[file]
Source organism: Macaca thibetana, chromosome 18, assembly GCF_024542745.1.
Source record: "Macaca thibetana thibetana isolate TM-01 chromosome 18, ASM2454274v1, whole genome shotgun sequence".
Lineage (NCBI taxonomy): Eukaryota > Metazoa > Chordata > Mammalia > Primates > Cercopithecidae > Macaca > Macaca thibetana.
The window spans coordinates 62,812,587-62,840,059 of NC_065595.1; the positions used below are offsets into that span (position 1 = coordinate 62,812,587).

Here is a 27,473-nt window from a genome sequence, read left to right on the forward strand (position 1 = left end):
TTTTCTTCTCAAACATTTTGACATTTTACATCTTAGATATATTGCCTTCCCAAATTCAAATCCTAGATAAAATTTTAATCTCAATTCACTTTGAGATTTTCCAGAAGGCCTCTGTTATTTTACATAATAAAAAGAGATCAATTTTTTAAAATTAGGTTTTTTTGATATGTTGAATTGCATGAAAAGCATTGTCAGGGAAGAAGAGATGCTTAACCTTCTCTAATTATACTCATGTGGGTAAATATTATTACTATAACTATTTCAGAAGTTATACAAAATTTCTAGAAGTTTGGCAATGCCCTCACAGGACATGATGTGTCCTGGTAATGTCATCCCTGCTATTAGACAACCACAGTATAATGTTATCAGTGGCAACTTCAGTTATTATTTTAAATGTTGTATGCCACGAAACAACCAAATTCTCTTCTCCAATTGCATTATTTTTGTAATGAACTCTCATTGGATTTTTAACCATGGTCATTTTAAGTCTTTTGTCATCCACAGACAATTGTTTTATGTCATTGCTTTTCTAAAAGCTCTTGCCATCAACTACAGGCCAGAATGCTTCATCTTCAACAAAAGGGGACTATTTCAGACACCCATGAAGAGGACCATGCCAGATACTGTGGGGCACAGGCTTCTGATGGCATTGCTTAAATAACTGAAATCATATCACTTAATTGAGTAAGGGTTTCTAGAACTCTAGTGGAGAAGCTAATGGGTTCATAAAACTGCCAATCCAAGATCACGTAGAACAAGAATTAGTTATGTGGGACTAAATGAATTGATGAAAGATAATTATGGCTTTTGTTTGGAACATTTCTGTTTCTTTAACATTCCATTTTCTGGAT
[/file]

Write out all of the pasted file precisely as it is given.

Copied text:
Source organism: Macaca thibetana, chromosome 18, assembly GCF_024542745.1.
Source record: "Macaca thibetana thibetana isolate TM-01 chromosome 18, ASM2454274v1, whole genome shotgun sequence".
Lineage (NCBI taxonomy): Eukaryota > Metazoa > Chordata > Mammalia > Primates > Cercopithecidae > Macaca > Macaca thibetana.
The window spans coordinates 62,812,587-62,840,059 of NC_065595.1; the positions used below are offsets into that span (position 1 = coordinate 62,812,587).

Here is a 27,473-nt window from a genome sequence, read left to right on the forward strand (position 1 = left end):
TTTTCTTCTCAAACATTTTGACATTTTACATCTTAGATATATTGCCTTCCCAAATTCAAATCCTAGATAAAATTTTAATCTCAATTCACTTTGAGATTTTCCAGAAGGCCTCTGTTATTTTACATAATAAAAAGAGATCAATTTTTTAAAATTAGGTTTTTTTGATATGTTGAATTGCATGAAAAGCATTGTCAGGGAAGAAGAGATGCTTAACCTTCTCTAATTATACTCATGTGGGTAAATATTATTACTATAACTATTTCAGAAGTTATACAAAATTTCTAGAAGTTTGGCAATGCCCTCACAGGACATGATGTGTCCTGGTAATGTCATCCCTGCTATTAGACAACCACAGTATAATGTTATCAGTGGCAACTTCAGTTATTATTTTAAATGTTGTATGCCACGAAACAACCAAATTCTCTTCTCCAATTGCATTATTTTTGTAATGAACTCTCATTGGATTTTTAACCATGGTCATTTTAAGTCTTTTGTCATCCACAGACAATTGTTTTATGTCATTGCTTTTCTAAAAGCTCTTGCCATCAACTACAGGCCAGAATGCTTCATCTTCAACAAAAGGGGACTATTTCAGACACCCATGAAGAGGACCATGCCAGATACTGTGGGGCACAGGCTTCTGATGGCATTGCTTAAATAACTGAAATCATATCACTTAATTGAGTAAGGGTTTCTAGAACTCTAGTGGAGAAGCTAATGGGTTCATAAAACTGCCAATCCAAGATCACGTAGAACAAGAATTAGTTATGTGGGACTAAATGAATTGATGAAAGATAATTATGGCTTTTGTTTGGAACATTTCTGTTTCTTTAACATTCCATTTTCTGGAT